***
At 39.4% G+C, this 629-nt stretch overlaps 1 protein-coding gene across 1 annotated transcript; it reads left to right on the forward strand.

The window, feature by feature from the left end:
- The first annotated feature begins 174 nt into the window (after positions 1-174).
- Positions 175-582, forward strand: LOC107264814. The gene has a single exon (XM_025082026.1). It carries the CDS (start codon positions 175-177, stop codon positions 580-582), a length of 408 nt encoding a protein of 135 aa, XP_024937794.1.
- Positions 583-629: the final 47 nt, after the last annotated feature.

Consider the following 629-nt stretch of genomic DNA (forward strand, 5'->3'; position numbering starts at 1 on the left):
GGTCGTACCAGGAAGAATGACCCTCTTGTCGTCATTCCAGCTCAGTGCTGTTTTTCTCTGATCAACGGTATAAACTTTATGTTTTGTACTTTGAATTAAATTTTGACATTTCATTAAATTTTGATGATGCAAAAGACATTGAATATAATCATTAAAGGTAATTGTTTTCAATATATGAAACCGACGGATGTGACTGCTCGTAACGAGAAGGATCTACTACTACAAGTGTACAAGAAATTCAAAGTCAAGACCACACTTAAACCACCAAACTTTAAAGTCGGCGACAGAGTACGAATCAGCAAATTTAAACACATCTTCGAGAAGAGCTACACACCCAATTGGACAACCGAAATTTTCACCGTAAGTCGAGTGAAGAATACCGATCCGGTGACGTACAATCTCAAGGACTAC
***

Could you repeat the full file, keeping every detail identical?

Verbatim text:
At 39.4% G+C, this 629-nt stretch overlaps 1 protein-coding gene across 1 annotated transcript; it reads left to right on the forward strand.

The window, feature by feature from the left end:
- The first annotated feature begins 174 nt into the window (after positions 1-174).
- Positions 175-582, forward strand: LOC107264814. The gene has a single exon (XM_025082026.1). It carries the CDS (start codon positions 175-177, stop codon positions 580-582), a length of 408 nt encoding a protein of 135 aa, XP_024937794.1.
- Positions 583-629: the final 47 nt, after the last annotated feature.

Consider the following 629-nt stretch of genomic DNA (forward strand, 5'->3'; position numbering starts at 1 on the left):
GGTCGTACCAGGAAGAATGACCCTCTTGTCGTCATTCCAGCTCAGTGCTGTTTTTCTCTGATCAACGGTATAAACTTTATGTTTTGTACTTTGAATTAAATTTTGACATTTCATTAAATTTTGATGATGCAAAAGACATTGAATATAATCATTAAAGGTAATTGTTTTCAATATATGAAACCGACGGATGTGACTGCTCGTAACGAGAAGGATCTACTACTACAAGTGTACAAGAAATTCAAAGTCAAGACCACACTTAAACCACCAAACTTTAAAGTCGGCGACAGAGTACGAATCAGCAAATTTAAACACATCTTCGAGAAGAGCTACACACCCAATTGGACAACCGAAATTTTCACCGTAAGTCGAGTGAAGAATACCGATCCGGTGACGTACAATCTCAAGGACTAC